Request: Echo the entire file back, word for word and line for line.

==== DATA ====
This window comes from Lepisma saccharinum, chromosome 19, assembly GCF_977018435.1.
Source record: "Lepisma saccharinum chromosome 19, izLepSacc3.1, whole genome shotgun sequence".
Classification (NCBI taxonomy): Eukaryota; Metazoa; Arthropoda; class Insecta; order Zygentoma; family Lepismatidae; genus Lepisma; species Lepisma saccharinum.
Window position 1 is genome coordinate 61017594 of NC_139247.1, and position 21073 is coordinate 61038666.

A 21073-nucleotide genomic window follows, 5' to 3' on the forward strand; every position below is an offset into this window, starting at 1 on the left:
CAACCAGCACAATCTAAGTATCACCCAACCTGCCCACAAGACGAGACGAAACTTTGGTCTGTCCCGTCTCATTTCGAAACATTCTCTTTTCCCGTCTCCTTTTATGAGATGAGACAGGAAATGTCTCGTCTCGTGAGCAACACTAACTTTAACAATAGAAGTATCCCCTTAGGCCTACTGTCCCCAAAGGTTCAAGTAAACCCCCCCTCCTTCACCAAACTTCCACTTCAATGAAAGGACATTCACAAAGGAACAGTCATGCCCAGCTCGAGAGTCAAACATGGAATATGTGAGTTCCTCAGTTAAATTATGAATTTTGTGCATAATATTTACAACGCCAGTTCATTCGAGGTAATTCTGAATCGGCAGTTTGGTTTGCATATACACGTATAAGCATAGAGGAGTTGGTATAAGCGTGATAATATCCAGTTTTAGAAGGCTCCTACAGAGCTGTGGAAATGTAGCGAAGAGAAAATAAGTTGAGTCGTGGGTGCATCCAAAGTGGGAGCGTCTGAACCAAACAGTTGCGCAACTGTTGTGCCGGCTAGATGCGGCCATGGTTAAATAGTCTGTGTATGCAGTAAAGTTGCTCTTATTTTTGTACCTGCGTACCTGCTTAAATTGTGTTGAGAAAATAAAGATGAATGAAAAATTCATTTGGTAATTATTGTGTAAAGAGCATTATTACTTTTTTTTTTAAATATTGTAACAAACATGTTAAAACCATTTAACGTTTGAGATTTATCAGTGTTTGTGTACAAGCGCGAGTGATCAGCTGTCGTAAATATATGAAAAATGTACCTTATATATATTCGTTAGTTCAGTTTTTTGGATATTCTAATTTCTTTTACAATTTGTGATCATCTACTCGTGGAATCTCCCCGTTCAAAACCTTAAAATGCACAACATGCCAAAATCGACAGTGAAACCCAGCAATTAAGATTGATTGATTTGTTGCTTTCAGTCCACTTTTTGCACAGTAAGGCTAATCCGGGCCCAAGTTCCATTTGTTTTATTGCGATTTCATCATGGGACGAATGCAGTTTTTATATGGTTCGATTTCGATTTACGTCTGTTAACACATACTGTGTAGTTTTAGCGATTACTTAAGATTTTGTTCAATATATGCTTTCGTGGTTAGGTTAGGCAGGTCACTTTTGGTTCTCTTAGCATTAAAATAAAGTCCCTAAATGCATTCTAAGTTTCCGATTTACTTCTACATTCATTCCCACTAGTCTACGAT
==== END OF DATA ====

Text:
This window comes from Lepisma saccharinum, chromosome 19, assembly GCF_977018435.1.
Source record: "Lepisma saccharinum chromosome 19, izLepSacc3.1, whole genome shotgun sequence".
Classification (NCBI taxonomy): Eukaryota; Metazoa; Arthropoda; class Insecta; order Zygentoma; family Lepismatidae; genus Lepisma; species Lepisma saccharinum.
Window position 1 is genome coordinate 61017594 of NC_139247.1, and position 21073 is coordinate 61038666.

A 21073-nucleotide genomic window follows, 5' to 3' on the forward strand; every position below is an offset into this window, starting at 1 on the left:
CAACCAGCACAATCTAAGTATCACCCAACCTGCCCACAAGACGAGACGAAACTTTGGTCTGTCCCGTCTCATTTCGAAACATTCTCTTTTCCCGTCTCCTTTTATGAGATGAGACAGGAAATGTCTCGTCTCGTGAGCAACACTAACTTTAACAATAGAAGTATCCCCTTAGGCCTACTGTCCCCAAAGGTTCAAGTAAACCCCCCCTCCTTCACCAAACTTCCACTTCAATGAAAGGACATTCACAAAGGAACAGTCATGCCCAGCTCGAGAGTCAAACATGGAATATGTGAGTTCCTCAGTTAAATTATGAATTTTGTGCATAATATTTACAACGCCAGTTCATTCGAGGTAATTCTGAATCGGCAGTTTGGTTTGCATATACACGTATAAGCATAGAGGAGTTGGTATAAGCGTGATAATATCCAGTTTTAGAAGGCTCCTACAGAGCTGTGGAAATGTAGCGAAGAGAAAATAAGTTGAGTCGTGGGTGCATCCAAAGTGGGAGCGTCTGAACCAAACAGTTGCGCAACTGTTGTGCCGGCTAGATGCGGCCATGGTTAAATAGTCTGTGTATGCAGTAAAGTTGCTCTTATTTTTGTACCTGCGTACCTGCTTAAATTGTGTTGAGAAAATAAAGATGAATGAAAAATTCATTTGGTAATTATTGTGTAAAGAGCATTATTACTTTTTTTTTTAAATATTGTAACAAACATGTTAAAACCATTTAACGTTTGAGATTTATCAGTGTTTGTGTACAAGCGCGAGTGATCAGCTGTCGTAAATATATGAAAAATGTACCTTATATATATTCGTTAGTTCAGTTTTTTGGATATTCTAATTTCTTTTACAATTTGTGATCATCTACTCGTGGAATCTCCCCGTTCAAAACCTTAAAATGCACAACATGCCAAAATCGACAGTGAAACCCAGCAATTAAGATTGATTGATTTGTTGCTTTCAGTCCACTTTTTGCACAGTAAGGCTAATCCGGGCCCAAGTTCCATTTGTTTTATTGCGATTTCATCATGGGACGAATGCAGTTTTTATATGGTTCGATTTCGATTTACGTCTGTTAACACATACTGTGTAGTTTTAGCGATTACTTAAGATTTTGTTCAATATATGCTTTCGTGGTTAGGTTAGGCAGGTCACTTTTGGTTCTCTTAGCATTAAAATAAAGTCCCTAAATGCATTCTAAGTTTCCGATTTACTTCTACATTCATTCCCACTAGTCTACGAT